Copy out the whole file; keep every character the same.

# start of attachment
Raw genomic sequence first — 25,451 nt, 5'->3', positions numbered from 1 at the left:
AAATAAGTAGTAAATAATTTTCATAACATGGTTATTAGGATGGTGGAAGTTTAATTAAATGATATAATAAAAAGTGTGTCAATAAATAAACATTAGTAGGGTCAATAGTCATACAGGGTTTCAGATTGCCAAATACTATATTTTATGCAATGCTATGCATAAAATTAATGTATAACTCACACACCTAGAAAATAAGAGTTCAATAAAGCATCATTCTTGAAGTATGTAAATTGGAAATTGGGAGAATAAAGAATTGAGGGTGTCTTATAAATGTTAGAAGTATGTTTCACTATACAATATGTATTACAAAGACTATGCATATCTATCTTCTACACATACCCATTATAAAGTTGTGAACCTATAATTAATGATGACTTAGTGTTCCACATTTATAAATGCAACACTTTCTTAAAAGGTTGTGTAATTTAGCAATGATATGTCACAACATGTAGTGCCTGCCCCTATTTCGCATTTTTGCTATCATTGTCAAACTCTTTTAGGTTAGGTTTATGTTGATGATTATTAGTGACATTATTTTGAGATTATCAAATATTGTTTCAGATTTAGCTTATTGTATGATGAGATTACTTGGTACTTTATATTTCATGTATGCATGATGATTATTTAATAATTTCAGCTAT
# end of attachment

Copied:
Raw genomic sequence first — 25,451 nt, 5'->3', positions numbered from 1 at the left:
AAATAAGTAGTAAATAATTTTCATAACATGGTTATTAGGATGGTGGAAGTTTAATTAAATGATATAATAAAAAGTGTGTCAATAAATAAACATTAGTAGGGTCAATAGTCATACAGGGTTTCAGATTGCCAAATACTATATTTTATGCAATGCTATGCATAAAATTAATGTATAACTCACACACCTAGAAAATAAGAGTTCAATAAAGCATCATTCTTGAAGTATGTAAATTGGAAATTGGGAGAATAAAGAATTGAGGGTGTCTTATAAATGTTAGAAGTATGTTTCACTATACAATATGTATTACAAAGACTATGCATATCTATCTTCTACACATACCCATTATAAAGTTGTGAACCTATAATTAATGATGACTTAGTGTTCCACATTTATAAATGCAACACTTTCTTAAAAGGTTGTGTAATTTAGCAATGATATGTCACAACATGTAGTGCCTGCCCCTATTTCGCATTTTTGCTATCATTGTCAAACTCTTTTAGGTTAGGTTTATGTTGATGATTATTAGTGACATTATTTTGAGATTATCAAATATTGTTTCAGATTTAGCTTATTGTATGATGAGATTACTTGGTACTTTATATTTCATGTATGCATGATGATTATTTAATAATTTCAGCTAT